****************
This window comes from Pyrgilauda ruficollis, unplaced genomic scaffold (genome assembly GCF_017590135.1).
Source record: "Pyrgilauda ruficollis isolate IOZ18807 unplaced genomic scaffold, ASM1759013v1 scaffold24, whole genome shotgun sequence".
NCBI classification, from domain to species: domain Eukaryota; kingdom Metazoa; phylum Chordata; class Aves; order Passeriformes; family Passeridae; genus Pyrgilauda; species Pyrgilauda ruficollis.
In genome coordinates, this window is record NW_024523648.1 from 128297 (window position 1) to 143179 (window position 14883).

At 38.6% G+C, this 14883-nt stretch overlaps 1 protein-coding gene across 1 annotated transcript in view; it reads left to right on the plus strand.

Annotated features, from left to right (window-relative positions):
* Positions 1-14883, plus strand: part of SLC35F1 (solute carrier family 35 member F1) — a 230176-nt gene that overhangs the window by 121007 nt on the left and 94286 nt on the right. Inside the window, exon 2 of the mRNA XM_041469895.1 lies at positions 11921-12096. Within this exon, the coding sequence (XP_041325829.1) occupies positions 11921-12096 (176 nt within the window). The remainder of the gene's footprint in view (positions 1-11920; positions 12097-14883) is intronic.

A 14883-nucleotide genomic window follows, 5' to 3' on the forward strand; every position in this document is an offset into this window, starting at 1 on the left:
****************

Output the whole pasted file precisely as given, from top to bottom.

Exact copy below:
This window comes from Pyrgilauda ruficollis, unplaced genomic scaffold (genome assembly GCF_017590135.1).
Source record: "Pyrgilauda ruficollis isolate IOZ18807 unplaced genomic scaffold, ASM1759013v1 scaffold24, whole genome shotgun sequence".
NCBI classification, from domain to species: domain Eukaryota; kingdom Metazoa; phylum Chordata; class Aves; order Passeriformes; family Passeridae; genus Pyrgilauda; species Pyrgilauda ruficollis.
In genome coordinates, this window is record NW_024523648.1 from 128297 (window position 1) to 143179 (window position 14883).

At 38.6% G+C, this 14883-nt stretch overlaps 1 protein-coding gene across 1 annotated transcript in view; it reads left to right on the plus strand.

Annotated features, from left to right (window-relative positions):
* Positions 1-14883, plus strand: part of SLC35F1 (solute carrier family 35 member F1) — a 230176-nt gene that overhangs the window by 121007 nt on the left and 94286 nt on the right. Inside the window, exon 2 of the mRNA XM_041469895.1 lies at positions 11921-12096. Within this exon, the coding sequence (XP_041325829.1) occupies positions 11921-12096 (176 nt within the window). The remainder of the gene's footprint in view (positions 1-11920; positions 12097-14883) is intronic.

A 14883-nucleotide genomic window follows, 5' to 3' on the forward strand; every position in this document is an offset into this window, starting at 1 on the left: